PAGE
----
- August 6 - Nearly 30% of the nation's largest industrial, municipal, and federal
facilities were in serious violation of the Clean Water Act at least once during
a recent 15-month period, according to a report released today by U.S. PIRG. Permit
to Pollute: How the Government's Lax Enforcement of the Clean Water Act is Poisoning
Our Waters describes many shortcomings in the monitoring of water pollution and
efforts to deter polluters, at the same time that the Bush Administration has
proposed slashing EPA's budget for enforcement.
"It is outrageous that
the Bush Administration is proposing to slash enforcement budgets when nearly
30% of polluting facilities are breaking the law," said U.S. PIRG Environmental
Advocate Richard Caplan. "With widespread violations of the law, this is
no time for the Bush administration to take cops off the beat."
Using the Freedom of Information
Act, U.S. PIRG obtained and analyzed the behavior of major facilities nationwide
by reviewing violations of the Clean Water Act between January 2000 and March
2001, as recorded in U.S. EPA's Permit Compliance System database.
Major findings of the report
- The ten states with the
greatest number of major facilities in Significant Non-Compliance (SNC) were Texas,
Ohio, New York, Indiana, Tennessee, North Carolina, Alabama, Louisiana, Michigan,
- The ten states with the
highest percentage of major facilities in SNC were Utah, Texas, Tennessee, Wyoming,
the District of Columbia, Indiana, Rhode Island, Connecticut, Kansas, and Ohio.
- 134 major facilities were
in SNC during the entire 15 month period.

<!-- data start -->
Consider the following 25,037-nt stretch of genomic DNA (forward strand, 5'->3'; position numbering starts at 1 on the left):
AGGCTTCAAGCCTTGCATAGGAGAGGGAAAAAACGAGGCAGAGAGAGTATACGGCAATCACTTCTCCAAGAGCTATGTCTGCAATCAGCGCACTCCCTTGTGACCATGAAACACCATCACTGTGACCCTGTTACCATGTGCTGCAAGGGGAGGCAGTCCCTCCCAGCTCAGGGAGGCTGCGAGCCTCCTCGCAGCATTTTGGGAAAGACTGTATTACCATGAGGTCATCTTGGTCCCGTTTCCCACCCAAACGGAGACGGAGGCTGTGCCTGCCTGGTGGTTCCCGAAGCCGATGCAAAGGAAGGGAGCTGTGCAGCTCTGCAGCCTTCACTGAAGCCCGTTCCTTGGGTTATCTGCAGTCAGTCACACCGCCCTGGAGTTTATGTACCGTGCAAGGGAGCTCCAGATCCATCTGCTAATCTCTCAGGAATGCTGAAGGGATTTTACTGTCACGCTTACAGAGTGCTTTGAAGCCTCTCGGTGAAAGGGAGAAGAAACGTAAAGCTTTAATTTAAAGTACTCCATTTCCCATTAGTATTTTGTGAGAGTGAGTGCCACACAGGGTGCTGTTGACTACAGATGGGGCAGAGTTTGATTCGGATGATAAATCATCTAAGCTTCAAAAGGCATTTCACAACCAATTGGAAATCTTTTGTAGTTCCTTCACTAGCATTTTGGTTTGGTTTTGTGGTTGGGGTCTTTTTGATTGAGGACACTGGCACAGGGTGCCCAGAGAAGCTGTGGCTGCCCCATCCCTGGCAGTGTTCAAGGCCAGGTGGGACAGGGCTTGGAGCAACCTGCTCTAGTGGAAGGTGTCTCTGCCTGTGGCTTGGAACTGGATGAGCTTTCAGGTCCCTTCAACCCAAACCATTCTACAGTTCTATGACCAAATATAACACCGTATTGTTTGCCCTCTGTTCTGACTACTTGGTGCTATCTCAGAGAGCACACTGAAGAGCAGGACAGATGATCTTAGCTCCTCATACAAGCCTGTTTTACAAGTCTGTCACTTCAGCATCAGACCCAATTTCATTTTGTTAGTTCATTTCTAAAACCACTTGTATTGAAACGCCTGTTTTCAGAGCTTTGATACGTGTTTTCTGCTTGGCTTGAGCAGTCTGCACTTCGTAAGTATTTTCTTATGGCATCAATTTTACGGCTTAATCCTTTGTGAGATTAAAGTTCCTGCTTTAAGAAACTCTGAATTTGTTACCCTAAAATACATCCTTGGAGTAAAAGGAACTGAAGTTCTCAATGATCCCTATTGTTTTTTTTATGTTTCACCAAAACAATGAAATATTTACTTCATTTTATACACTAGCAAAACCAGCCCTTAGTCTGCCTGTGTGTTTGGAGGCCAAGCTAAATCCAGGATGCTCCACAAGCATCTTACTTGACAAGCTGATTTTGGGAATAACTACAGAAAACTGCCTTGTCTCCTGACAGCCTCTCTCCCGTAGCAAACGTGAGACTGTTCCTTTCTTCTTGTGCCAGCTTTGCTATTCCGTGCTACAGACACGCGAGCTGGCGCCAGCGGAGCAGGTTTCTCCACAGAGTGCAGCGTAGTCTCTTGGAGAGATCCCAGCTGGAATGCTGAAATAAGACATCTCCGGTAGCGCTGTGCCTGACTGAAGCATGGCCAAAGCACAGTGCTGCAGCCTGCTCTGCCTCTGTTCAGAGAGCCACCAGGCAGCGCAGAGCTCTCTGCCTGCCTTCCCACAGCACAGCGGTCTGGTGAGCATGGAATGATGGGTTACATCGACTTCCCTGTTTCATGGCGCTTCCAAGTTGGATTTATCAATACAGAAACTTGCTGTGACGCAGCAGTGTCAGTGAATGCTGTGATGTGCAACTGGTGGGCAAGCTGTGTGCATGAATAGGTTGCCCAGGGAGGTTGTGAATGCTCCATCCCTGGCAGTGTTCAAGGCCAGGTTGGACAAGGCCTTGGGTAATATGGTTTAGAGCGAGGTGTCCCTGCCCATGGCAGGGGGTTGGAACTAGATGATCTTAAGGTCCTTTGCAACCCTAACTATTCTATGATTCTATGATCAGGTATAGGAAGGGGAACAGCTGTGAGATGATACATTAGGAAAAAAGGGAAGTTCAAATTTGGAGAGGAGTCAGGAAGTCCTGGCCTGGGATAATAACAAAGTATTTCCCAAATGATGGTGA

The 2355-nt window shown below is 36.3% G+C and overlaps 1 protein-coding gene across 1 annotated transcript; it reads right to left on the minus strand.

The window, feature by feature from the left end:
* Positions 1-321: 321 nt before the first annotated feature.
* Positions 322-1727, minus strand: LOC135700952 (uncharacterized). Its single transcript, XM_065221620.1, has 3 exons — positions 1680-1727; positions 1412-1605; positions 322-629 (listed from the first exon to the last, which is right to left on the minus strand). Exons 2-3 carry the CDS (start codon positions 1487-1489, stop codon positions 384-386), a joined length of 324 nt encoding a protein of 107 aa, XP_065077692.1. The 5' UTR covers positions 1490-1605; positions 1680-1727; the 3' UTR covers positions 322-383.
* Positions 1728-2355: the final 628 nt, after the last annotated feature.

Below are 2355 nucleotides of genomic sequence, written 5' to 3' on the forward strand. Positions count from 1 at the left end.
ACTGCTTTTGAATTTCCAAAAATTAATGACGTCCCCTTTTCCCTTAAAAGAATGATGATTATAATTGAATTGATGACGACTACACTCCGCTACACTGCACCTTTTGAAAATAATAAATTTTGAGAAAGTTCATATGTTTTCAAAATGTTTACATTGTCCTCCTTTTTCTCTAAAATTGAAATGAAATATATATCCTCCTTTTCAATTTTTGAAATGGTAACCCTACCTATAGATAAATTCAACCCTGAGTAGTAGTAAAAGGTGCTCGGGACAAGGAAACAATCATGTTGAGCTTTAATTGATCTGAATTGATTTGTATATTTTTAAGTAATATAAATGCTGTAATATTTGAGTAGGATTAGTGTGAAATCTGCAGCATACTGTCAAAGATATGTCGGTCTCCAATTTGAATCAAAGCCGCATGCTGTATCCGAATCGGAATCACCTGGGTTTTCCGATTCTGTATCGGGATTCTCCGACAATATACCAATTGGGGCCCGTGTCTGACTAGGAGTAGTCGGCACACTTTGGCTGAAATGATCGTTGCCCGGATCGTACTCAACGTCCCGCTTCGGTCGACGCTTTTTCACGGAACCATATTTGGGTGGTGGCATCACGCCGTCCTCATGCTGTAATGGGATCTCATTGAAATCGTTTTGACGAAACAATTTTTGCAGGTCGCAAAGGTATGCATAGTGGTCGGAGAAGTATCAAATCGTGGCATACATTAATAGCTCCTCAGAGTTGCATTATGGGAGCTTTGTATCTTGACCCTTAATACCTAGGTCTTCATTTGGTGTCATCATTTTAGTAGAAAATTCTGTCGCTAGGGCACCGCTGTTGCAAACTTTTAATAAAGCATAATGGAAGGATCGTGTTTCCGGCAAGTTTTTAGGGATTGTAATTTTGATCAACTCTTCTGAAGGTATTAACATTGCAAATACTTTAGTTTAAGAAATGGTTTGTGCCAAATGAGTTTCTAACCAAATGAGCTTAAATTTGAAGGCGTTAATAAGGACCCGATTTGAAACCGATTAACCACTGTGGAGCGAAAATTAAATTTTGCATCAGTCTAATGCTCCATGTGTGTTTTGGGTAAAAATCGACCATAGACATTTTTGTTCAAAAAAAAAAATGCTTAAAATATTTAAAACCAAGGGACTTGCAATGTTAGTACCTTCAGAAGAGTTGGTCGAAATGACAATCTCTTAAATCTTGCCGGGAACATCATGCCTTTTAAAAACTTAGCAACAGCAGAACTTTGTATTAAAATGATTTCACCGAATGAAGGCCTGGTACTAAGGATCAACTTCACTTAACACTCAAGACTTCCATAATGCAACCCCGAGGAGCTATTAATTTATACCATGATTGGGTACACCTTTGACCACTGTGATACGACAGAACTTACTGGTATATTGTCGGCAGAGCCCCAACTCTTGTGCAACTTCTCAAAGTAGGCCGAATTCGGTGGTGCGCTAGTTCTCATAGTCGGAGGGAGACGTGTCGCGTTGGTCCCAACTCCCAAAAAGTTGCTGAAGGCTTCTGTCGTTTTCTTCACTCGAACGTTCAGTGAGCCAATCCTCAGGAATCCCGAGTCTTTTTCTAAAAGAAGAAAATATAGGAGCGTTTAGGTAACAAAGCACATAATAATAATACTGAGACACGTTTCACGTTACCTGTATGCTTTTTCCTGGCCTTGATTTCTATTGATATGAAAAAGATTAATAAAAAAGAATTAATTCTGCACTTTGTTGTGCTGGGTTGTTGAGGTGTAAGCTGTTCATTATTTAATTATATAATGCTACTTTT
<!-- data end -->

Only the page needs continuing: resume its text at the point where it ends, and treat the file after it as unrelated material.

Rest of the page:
To bring about consistent
compliance with permits and move toward the zero-discharge goals of the Clean
Water Act, U.S. PIRG recommends the following:
- Set tougher penalties.
Penalties should be set high enough to remove any economic incentive for polluters
to break the law and to deter lawbreaking in the first place.
- Allow citizens full access
to the courts. Obstacles to citizen suits should be removed, including current
rules that bar citizens from suing federal facilities.
- Expand the public's right
to know. The public should have greater access to information about enforcement,
including the requirement of submissions of comprehensive data by facilities that
discharge into waterways and easy accessibility of that data through online Internet
The goal of the Clean Water
Act was to make U.S. waterways fishable and swimmable by 1983 and to achieve zero
discharge of pollutants to waterways by 1985. However, according to the most recent
EPA data, 40% of U.S. surface waters do not meet the fishable and swimmable standard.
Representative Pallone (NJ) has introduced legislation (H.R. 5079) that would
accomplish the recommendations listed above, and Sen. Corzine (NJ) is expected
to introduce similar legislation shortly.
"As we near the 30th anniversary of the Clean Water Act, we urge Congress
and the President to listen to the public's demands for clean water. The Administration's
proposed cuts to EPA's enforcement budget take us in the wrong direction at the
wrong time," concluded U.S. PIRG's Caplan.
U.S. PIRG is the national lobby office for the state Public Interest Research
Groups. State PIRGs are nonprofit, nonpartisan public interest advocacy groups.
The report is available at www.uspirg.org.